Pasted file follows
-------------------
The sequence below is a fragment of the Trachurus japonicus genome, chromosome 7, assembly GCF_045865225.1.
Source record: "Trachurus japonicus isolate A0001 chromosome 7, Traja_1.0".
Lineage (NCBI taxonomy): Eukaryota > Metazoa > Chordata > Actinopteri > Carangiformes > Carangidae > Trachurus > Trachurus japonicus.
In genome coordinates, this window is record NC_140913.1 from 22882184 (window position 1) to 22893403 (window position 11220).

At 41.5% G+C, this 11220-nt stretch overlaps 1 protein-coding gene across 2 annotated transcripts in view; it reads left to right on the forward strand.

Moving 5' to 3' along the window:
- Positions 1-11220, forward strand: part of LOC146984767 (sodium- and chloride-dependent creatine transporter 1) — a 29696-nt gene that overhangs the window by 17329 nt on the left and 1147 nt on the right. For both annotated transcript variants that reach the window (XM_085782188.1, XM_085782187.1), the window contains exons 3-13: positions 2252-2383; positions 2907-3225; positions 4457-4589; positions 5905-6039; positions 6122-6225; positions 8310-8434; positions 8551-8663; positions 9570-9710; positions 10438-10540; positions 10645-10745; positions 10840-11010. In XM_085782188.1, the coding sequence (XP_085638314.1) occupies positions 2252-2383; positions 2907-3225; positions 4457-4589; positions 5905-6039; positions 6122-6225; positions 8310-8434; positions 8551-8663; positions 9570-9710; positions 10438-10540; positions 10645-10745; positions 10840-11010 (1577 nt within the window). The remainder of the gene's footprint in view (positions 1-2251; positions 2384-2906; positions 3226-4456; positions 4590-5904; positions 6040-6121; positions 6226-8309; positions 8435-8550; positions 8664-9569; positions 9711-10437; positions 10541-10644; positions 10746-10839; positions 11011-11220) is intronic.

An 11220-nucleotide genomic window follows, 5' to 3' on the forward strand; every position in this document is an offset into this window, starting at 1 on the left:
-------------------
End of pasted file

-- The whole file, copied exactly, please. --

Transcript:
The sequence below is a fragment of the Trachurus japonicus genome, chromosome 7, assembly GCF_045865225.1.
Source record: "Trachurus japonicus isolate A0001 chromosome 7, Traja_1.0".
Lineage (NCBI taxonomy): Eukaryota > Metazoa > Chordata > Actinopteri > Carangiformes > Carangidae > Trachurus > Trachurus japonicus.
In genome coordinates, this window is record NC_140913.1 from 22882184 (window position 1) to 22893403 (window position 11220).

At 41.5% G+C, this 11220-nt stretch overlaps 1 protein-coding gene across 2 annotated transcripts in view; it reads left to right on the forward strand.

Moving 5' to 3' along the window:
- Positions 1-11220, forward strand: part of LOC146984767 (sodium- and chloride-dependent creatine transporter 1) — a 29696-nt gene that overhangs the window by 17329 nt on the left and 1147 nt on the right. For both annotated transcript variants that reach the window (XM_085782188.1, XM_085782187.1), the window contains exons 3-13: positions 2252-2383; positions 2907-3225; positions 4457-4589; positions 5905-6039; positions 6122-6225; positions 8310-8434; positions 8551-8663; positions 9570-9710; positions 10438-10540; positions 10645-10745; positions 10840-11010. In XM_085782188.1, the coding sequence (XP_085638314.1) occupies positions 2252-2383; positions 2907-3225; positions 4457-4589; positions 5905-6039; positions 6122-6225; positions 8310-8434; positions 8551-8663; positions 9570-9710; positions 10438-10540; positions 10645-10745; positions 10840-11010 (1577 nt within the window). The remainder of the gene's footprint in view (positions 1-2251; positions 2384-2906; positions 3226-4456; positions 4590-5904; positions 6040-6121; positions 6226-8309; positions 8435-8550; positions 8664-9569; positions 9711-10437; positions 10541-10644; positions 10746-10839; positions 11011-11220) is intronic.

An 11220-nucleotide genomic window follows, 5' to 3' on the forward strand; every position in this document is an offset into this window, starting at 1 on the left: